Document Detail

Accumulated oxygen deficit measurements during and after high-intensity exercise in trained male and female adolescents.
MedLine Citation:
PMID:  9404864     Owner:  NLM     Status:  MEDLINE    
The purpose of this study was to compare accumulated oxygen deficits and markers of anaerobic metabolism [plasma ammonia (NH3) and lactate (La-) concentrations] in anaerobically trained male [n = 8, age 14.8 (0.5) years; maximal oxygen consumption VO2max 61.74 (2.23) ml x kg(-1) x min(-1)] and female [n = 8, age 14.5 (0.2) years; VO2max 49.62 (3.52) ml x kg(-1) x min(-1)] adolescents. The exercise protocol consisted of runs to exhaustion at speeds predicted to represent 120% and 130% of VO2max. Arterialised blood samples were obtained from a pre-warmed hand via a catheter inserted into a forearm vein. Samples were taken at rest and after 1, 3, 5, 7, 10, 15 and 20 min of recovery. The high-intensity exercise resulted in mean accumulated oxygen deficits that were less (P < 0.05) in females (52.3 ml x kg(-1)) than in males (68.6 ml x kg(-1)). Lower (P < 0.05) plasma concentrations of NH3 and La(-1), and a higher pH were evident in females compared with males during various stages of the 20-min recovery period. The increase in anaerobic performance in the male adolescent athletes when compared with their female counterparts was associated with an increased plasma concentration of selected plasma and blood metabolites. The observed results may reflect well-established differences between the sexes in the morphology and metabolic power of muscle.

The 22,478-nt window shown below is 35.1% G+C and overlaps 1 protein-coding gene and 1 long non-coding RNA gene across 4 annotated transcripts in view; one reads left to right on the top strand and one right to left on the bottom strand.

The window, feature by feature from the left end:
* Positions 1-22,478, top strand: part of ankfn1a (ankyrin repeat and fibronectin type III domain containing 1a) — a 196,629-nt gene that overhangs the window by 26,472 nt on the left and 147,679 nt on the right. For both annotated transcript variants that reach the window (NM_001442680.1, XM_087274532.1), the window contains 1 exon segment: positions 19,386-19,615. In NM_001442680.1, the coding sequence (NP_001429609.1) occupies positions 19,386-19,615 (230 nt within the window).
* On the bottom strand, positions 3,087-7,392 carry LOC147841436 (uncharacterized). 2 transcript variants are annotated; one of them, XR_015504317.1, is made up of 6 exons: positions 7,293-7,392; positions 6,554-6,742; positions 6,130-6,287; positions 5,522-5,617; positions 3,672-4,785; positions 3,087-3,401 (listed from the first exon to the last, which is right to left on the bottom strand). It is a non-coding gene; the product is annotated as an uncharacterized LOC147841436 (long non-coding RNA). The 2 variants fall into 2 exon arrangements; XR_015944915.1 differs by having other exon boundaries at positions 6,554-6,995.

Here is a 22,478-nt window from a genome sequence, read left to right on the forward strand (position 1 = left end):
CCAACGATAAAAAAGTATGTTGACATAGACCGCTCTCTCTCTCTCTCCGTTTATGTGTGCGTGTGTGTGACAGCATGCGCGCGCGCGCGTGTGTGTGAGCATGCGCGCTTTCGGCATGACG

G A Naughton; J S Carlson; D C Buttifant; S E Selig; K Meldrum; M J McKenna; R J Snow
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Publication Detail:
Type:  Journal Article    
Journal Detail:
Title:  European journal of applied physiology and occupational physiology     Volume:  76     ISSN:  0301-5548     ISO Abbreviation:  Eur J Appl Physiol Occup Physiol     Publication Date:  1997  
Date Detail:
Created Date:  1998-01-20     Completed Date:  1998-01-20     Revised Date:  2004-11-17    
Medline Journal Info:
Nlm Unique ID:  0410266     Medline TA:  Eur J Appl Physiol Occup Physiol     Country:  GERMANY    
Other Details:
Languages:  eng     Pagination:  525-31     Citation Subset:  IM    
Centre for Rehabilitation, Exercise and Sport Science, Department of Physical Education and Recreation, Victoria University of Technology, Melbourne, Australia.
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MeSH Terms
Ammonia / blood
Energy Metabolism*
Exercise / physiology*
Hydrogen-Ion Concentration
Lactic Acid / blood
Oxygen Consumption*
Physical Endurance
Sex Characteristics
Reg. No./Substance:
50-21-5/Lactic Acid; 7664-41-7/Ammonia

From MEDLINE®/PubMed®, a database of the U.S. National Library of Medicine

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